New verification scheme launch will allay industry concerns and provide benchmark for the future.
With the acoustic performance of products so important and in a bid to curb growing incidents of "passing off", a new Acoustic Verification Scheme has been created by FIS in response to confusion and concerns related to the comparability of acoustic airborne sound insulation tests claims. This will allow designers, architects and contractors to specify products, safe in the knowledge they will provide the acoustics performance claimed, eliminating any misinformation and misleading information.
It is a subject that is rising to the top of the design agenda, but there is now a far greater understanding of the impact of good acoustics on a commercial space. Therefore, when sound is overlooked, this can be to the detriment of an employee’s wellbeing and their ability to concentrate work creatively, collaboratively and productively or communicate. It can be the key to the success of a building and is why it has become so important to understand a product’s acoustic performance and the manufacturer’s data being offered.
For FIS, the journey to the acoustic verification process began with operable walls. It found users were complaining these walls were not performing in the way that was expected. This is partly due to the installation process and partly due to it being the only partition that is dismantled and re-erected on a regular basis by non-trained staff. If the acoustic seals are not exactly right, acoustical integrity can be comprised by leakage and flanking sound coming through. FIS also found evidence of falsification, and in some cases tests revealed that manufacturers were treating an operable wall like a normal fixed partition, and physically sealing every joint. It actually needed to be tested like a door and operated five times before the test commenced to demonstrate it was completely operable. This makes a huge difference, enough to put some manufacturers in front of their competitors.
As part of the FIS acoustic verification scheme, which provides a method in which independent acoustic consultant Cundall verifies acoustic test data, FIS was then able to verify all of the test evidence that was being put forward and highlighted companies who had not tested operable walls as they should have done. In other words, it highlighted those who were testing an operable wall as a fixed partition. During that process, some companies withdrew from the scheme.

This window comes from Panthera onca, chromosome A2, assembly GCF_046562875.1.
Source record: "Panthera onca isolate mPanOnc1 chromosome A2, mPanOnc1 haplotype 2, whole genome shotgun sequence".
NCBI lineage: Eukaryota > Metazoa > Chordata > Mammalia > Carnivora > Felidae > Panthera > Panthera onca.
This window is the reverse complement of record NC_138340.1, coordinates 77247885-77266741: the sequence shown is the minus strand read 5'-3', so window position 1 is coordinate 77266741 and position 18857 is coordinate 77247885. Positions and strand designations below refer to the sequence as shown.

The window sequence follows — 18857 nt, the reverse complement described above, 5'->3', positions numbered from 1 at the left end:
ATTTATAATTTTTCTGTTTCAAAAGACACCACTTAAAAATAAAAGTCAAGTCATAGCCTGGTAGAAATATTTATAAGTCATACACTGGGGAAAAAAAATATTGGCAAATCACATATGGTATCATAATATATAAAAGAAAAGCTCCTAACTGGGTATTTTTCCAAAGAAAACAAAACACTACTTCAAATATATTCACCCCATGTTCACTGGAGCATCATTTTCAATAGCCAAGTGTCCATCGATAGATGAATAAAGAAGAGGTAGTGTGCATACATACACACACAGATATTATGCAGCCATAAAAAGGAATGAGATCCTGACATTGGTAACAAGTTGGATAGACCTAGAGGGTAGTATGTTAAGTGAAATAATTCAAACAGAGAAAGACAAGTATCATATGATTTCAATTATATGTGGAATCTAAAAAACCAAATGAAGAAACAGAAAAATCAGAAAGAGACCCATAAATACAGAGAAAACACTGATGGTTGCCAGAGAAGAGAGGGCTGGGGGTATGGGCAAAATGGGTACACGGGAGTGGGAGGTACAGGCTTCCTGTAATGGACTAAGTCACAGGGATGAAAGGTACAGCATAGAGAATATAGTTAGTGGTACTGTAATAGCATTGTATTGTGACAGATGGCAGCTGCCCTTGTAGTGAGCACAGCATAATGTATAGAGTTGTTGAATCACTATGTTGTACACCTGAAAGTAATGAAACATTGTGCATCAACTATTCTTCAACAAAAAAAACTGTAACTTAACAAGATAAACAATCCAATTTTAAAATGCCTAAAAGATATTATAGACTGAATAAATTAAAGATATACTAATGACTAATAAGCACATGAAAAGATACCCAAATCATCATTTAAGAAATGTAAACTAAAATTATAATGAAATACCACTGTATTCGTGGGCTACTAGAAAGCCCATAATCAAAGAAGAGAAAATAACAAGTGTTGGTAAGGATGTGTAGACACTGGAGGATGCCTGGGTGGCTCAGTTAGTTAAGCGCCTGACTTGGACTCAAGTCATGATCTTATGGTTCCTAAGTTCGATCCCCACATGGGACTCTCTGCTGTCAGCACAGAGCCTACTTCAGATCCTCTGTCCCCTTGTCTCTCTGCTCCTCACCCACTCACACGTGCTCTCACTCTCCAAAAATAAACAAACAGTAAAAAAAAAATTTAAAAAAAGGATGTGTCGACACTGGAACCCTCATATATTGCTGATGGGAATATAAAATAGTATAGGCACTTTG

Andrew Parkin, partner, global head of acoustics at Cundall, said: “When it comes to the selection and specification of demountable partitions, knowing that manufacturer’s data is accurate is essential. The FIS Verification Scheme seeks to review claimed performance, for both tests and assessments, against agreed Terms of Reference. Those systems found to be in accordance with these TOR will then give designers confidence that in-situ performance can be readily predicted.”
For contractors such as Willmott Dixon, the verification scheme meant they could specify manufacturers in confidence that it was a level playing field. They had been tested in the same way and had comparable figures. As a result, the contractor is only using operable walls that have met the requirements of the scheme.
Supply chain manager (products) at Willmott Dixon, Kevin Dundas, said: “There is a growing understanding of the intrinsic link between good acoustic management and wellbeing for occupants and this scheme helps to deliver what our clients expect from us and our industry.”
In the case of partitioning systems, verifying data testing verification was driven by FIS members who were not confident that everyone in the market was working to a level playing field. Whilst fixed partitions are different to operable walls as you can seal all the joints, FIS agreed a set of parameters that would constitute a test that could be used for comparison reasons. This would then provide specifiers and architects with assurance that if they choose a product from this list that all products will be tested in the same way and all data has been verified. It’s essentially a verification process. FIS is simply taking the data companies are providing in test reports and verifying it meets the criteria required to meet the scheme.
FIS CEO Iain McIlwee said: “The misleading use of data has become an industry concern, as it means clients end up paying for acoustic performance that is not achieved and undermines the credibility of our sector. The scheme has been created to ensure that those seeking to exemplify best practice are recognised and rewarded for this and prevent inaccurate or misleading information from undermining the market and responsible manufacturers.
“The test verification framework we have created will provide consistency and enable the comparison of products and systems on a ‘like-for-like’ basis. Manufacturers and suppliers of partitioning systems are opening up their data for scrutiny. This is the first time anything like this has been done.”
Tips for specifiers
1. Understand the needs of the space. Is it going to be a space for collaboration and communication, or a space for concentration or even creativity?
2. Be aware that sound, like water, will find the weakest point through. Therefore voids in ceilings and ducts need to be addressed.
3. Understand that sound travels through any medium, not just air. Structure-borne sound needs to be addressed separately to airborne sound.
4. Good sound attenuation relies on density and airtightness.
5. Consider allowing background sound into meeting rooms to provide masking and privacy for room-to-room attenuation.
6. Sound absorption needs to be considered alongside sound insulation.
7. Employ a competent professional acoustician.